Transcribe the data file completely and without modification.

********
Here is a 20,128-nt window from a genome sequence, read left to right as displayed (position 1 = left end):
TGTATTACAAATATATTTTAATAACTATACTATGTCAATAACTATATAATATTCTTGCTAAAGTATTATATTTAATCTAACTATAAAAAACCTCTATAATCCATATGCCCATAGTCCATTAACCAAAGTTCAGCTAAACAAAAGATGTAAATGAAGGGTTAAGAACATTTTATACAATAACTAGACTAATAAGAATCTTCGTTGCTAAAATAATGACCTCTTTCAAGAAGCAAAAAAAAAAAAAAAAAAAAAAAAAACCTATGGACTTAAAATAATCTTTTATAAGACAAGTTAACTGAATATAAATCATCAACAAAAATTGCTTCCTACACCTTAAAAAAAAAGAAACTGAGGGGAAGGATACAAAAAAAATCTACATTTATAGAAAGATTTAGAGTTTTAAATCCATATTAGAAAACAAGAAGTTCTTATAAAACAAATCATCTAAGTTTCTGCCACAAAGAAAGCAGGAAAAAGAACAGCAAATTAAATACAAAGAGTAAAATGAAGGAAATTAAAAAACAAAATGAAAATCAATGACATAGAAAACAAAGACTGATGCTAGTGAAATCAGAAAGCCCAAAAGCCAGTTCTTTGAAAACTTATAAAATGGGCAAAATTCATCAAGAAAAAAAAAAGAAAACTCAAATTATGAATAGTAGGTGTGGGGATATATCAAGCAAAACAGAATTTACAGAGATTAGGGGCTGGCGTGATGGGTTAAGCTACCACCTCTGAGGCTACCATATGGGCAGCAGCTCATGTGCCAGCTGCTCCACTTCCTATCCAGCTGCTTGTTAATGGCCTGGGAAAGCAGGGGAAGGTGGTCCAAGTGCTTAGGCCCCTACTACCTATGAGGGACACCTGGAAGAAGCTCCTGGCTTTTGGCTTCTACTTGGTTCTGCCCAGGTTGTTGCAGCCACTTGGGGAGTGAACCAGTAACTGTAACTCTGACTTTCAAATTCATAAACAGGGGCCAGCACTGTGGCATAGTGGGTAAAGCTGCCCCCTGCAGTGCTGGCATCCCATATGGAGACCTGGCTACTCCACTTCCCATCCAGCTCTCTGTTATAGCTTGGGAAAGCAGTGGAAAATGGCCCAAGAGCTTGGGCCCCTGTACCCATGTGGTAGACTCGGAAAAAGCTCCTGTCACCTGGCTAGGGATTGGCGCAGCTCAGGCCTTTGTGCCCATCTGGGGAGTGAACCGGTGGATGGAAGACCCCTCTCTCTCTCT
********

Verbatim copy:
Here is a 20,128-nt window from a genome sequence, read left to right as displayed (position 1 = left end):
TGTATTACAAATATATTTTAATAACTATACTATGTCAATAACTATATAATATTCTTGCTAAAGTATTATATTTAATCTAACTATAAAAAACCTCTATAATCCATATGCCCATAGTCCATTAACCAAAGTTCAGCTAAACAAAAGATGTAAATGAAGGGTTAAGAACATTTTATACAATAACTAGACTAATAAGAATCTTCGTTGCTAAAATAATGACCTCTTTCAAGAAGCAAAAAAAAAAAAAAAAAAAAAAAAAACCTATGGACTTAAAATAATCTTTTATAAGACAAGTTAACTGAATATAAATCATCAACAAAAATTGCTTCCTACACCTTAAAAAAAAAGAAACTGAGGGGAAGGATACAAAAAAAATCTACATTTATAGAAAGATTTAGAGTTTTAAATCCATATTAGAAAACAAGAAGTTCTTATAAAACAAATCATCTAAGTTTCTGCCACAAAGAAAGCAGGAAAAAGAACAGCAAATTAAATACAAAGAGTAAAATGAAGGAAATTAAAAAACAAAATGAAAATCAATGACATAGAAAACAAAGACTGATGCTAGTGAAATCAGAAAGCCCAAAAGCCAGTTCTTTGAAAACTTATAAAATGGGCAAAATTCATCAAGAAAAAAAAAAGAAAACTCAAATTATGAATAGTAGGTGTGGGGATATATCAAGCAAAACAGAATTTACAGAGATTAGGGGCTGGCGTGATGGGTTAAGCTACCACCTCTGAGGCTACCATATGGGCAGCAGCTCATGTGCCAGCTGCTCCACTTCCTATCCAGCTGCTTGTTAATGGCCTGGGAAAGCAGGGGAAGGTGGTCCAAGTGCTTAGGCCCCTACTACCTATGAGGGACACCTGGAAGAAGCTCCTGGCTTTTGGCTTCTACTTGGTTCTGCCCAGGTTGTTGCAGCCACTTGGGGAGTGAACCAGTAACTGTAACTCTGACTTTCAAATTCATAAACAGGGGCCAGCACTGTGGCATAGTGGGTAAAGCTGCCCCCTGCAGTGCTGGCATCCCATATGGAGACCTGGCTACTCCACTTCCCATCCAGCTCTCTGTTATAGCTTGGGAAAGCAGTGGAAAATGGCCCAAGAGCTTGGGCCCCTGTACCCATGTGGTAGACTCGGAAAAAGCTCCTGTCACCTGGCTAGGGATTGGCGCAGCTCAGGCCTTTGTGCCCATCTGGGGAGTGAACCGGTGGATGGAAGACCCCTCTCTCTCTCT